Antony Swithin: The Nine Gods of Safaddné

Antony Swithin, when he was a boy in England, made up a land called Rockall, which was in the middle of the Atlantic Ocean. He continued to elaborate on it, even as an adult, until somebody said, "Why don't you write stories about it?" So he did, and now he says there's no stopping him.

The Perilous Quest For Lyonesse is the first cycle of stories. It follows Simon Branthwaite, whose father and brother left England around the time of Hotspur for a mysterious land called Lyonesse. Lyonesse is on Rockall, but nobody is sure where. Simon sets off to join them, taking the only ship he can, to a place called Sandastre, where they haven't even heard of Lyonesse. For the next three books, he searches for it, and in this book finally finds it and is reunited with his family.

The writing is in a slightly archaic style--not archaic language, but the writing reminds me of some 18th-century adventure novel, which is no doubt what Swithin is imitating. And Swithin falls into the inevitable trap of those who know the world of their writing too well--he spends pages digressing into the minutest, most painfully detailed descriptions of how the various cultures function, the whole book grinding to a halt as he does so. Generally, he will spend about the first half of the book on this, then the second half foiling some evil plot, and then moving on to the next stop on their tour of Rockall.

The third book in the series, The Winds of The Wastelands, was the freest of this problem, since they spent their time traveling through lands that were deserted, and had to figure things out for themselves instead of getting a huge dump of exposition by the author. But things went back to normal with this one; we go, once again, into minute detail about all things Safaddnese. Swithin has sure done his homework, but this falls into the category of "I've Suffered For My Writing, Now It's Your Turn" from time to time.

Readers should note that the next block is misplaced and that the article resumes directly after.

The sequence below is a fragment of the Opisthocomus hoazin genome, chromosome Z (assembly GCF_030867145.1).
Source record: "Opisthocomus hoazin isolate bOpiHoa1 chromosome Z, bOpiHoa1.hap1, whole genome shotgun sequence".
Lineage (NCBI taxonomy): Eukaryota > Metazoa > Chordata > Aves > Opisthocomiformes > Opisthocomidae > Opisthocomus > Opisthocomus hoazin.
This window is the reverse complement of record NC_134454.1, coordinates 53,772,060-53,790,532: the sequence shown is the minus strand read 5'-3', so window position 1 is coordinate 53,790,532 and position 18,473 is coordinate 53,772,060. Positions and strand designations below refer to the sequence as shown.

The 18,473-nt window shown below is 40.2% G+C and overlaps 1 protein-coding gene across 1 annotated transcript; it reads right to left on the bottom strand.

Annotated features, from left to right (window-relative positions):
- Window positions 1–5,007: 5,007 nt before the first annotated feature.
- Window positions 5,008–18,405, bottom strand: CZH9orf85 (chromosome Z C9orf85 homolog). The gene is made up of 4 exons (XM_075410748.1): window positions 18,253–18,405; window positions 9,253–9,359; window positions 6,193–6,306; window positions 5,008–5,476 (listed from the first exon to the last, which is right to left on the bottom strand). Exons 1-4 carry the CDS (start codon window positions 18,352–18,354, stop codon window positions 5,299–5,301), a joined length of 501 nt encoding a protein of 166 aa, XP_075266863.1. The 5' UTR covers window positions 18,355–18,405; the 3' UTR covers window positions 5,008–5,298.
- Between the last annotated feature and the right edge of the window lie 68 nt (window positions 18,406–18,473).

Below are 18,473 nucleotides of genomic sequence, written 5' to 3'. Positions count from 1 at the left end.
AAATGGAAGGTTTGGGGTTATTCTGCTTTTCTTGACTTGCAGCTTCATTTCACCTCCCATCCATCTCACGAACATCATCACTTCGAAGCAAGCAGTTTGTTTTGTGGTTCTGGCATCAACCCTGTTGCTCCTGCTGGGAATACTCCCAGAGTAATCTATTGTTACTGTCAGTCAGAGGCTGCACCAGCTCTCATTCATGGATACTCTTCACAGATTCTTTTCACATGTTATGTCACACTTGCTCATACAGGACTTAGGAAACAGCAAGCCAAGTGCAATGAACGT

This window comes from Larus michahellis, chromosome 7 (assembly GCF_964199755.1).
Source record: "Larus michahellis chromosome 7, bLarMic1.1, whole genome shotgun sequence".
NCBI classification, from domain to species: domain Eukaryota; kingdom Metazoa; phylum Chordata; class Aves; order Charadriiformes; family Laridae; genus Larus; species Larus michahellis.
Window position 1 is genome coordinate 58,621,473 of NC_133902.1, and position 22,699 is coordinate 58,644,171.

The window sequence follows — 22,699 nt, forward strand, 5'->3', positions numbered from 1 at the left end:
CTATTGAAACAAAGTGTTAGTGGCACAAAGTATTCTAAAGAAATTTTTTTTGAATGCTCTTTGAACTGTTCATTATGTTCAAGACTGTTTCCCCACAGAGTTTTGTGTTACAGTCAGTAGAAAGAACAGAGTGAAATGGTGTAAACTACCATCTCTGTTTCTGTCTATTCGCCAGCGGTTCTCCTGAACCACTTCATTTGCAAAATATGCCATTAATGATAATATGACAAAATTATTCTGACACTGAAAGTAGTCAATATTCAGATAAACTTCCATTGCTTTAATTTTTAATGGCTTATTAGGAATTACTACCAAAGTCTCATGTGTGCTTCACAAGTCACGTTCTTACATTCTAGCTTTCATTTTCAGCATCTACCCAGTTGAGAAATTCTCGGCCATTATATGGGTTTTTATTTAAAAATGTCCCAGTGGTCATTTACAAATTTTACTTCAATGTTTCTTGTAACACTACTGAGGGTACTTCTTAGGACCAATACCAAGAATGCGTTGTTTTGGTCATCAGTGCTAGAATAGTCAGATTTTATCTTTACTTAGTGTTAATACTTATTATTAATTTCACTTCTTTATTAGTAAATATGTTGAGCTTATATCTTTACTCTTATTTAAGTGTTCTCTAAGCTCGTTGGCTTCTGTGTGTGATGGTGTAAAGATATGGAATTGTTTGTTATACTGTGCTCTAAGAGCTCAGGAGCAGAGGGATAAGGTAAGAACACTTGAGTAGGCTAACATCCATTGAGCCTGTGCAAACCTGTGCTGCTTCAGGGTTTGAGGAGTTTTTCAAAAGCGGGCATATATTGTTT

To make matters worse, rarely do Simon and his friends actually have problems. You know that the author is too soft-hearted to do anything really mean to them, and he never really does. Just one death among his friends might have spiced things up a bit.

And in this book, the gods of the title, although their existence is not accepted by the Christian main characters, seem nonetheless to make themselves felt...by coming out of the machine everytime there does get to be some tension.

I thought that the series would end here. But apparently, at the end, Simon and his friend Avran(prince of Sandastre)decide to go back to Sandastre, where Avran's sister, who is also Simon's fiancée, awaits. But they decide to go back by a different route. Why? Clearly, so that the author can show us some realms he hasn't yet managed to...

I'm hoping that, eventually, Swithin will settle down and tell us some stories. The germs of them are visible in the books so far, but he obviously needs to get us intimately familiar with every aspect of the world in which they occur, first...

I would actually be interested to see the series become more of an alternate history. How would the presence of Rockall affect European, and American, history? I somehow doubt Swithin will get too heavily into this matter, but one can hope...

%A Swithin, Antony
%T The Nine Gods of Safaddné
%I Fontana
%C London
%D Copyright 1993
%G ISBN 0-00-617855-3
%P 270 pp.
%S Perilous Quest For Lyonesse
%V Book 4
%O Paperback, UK#4.99, Aus$10.95, NZ$15.95, Can$6.95

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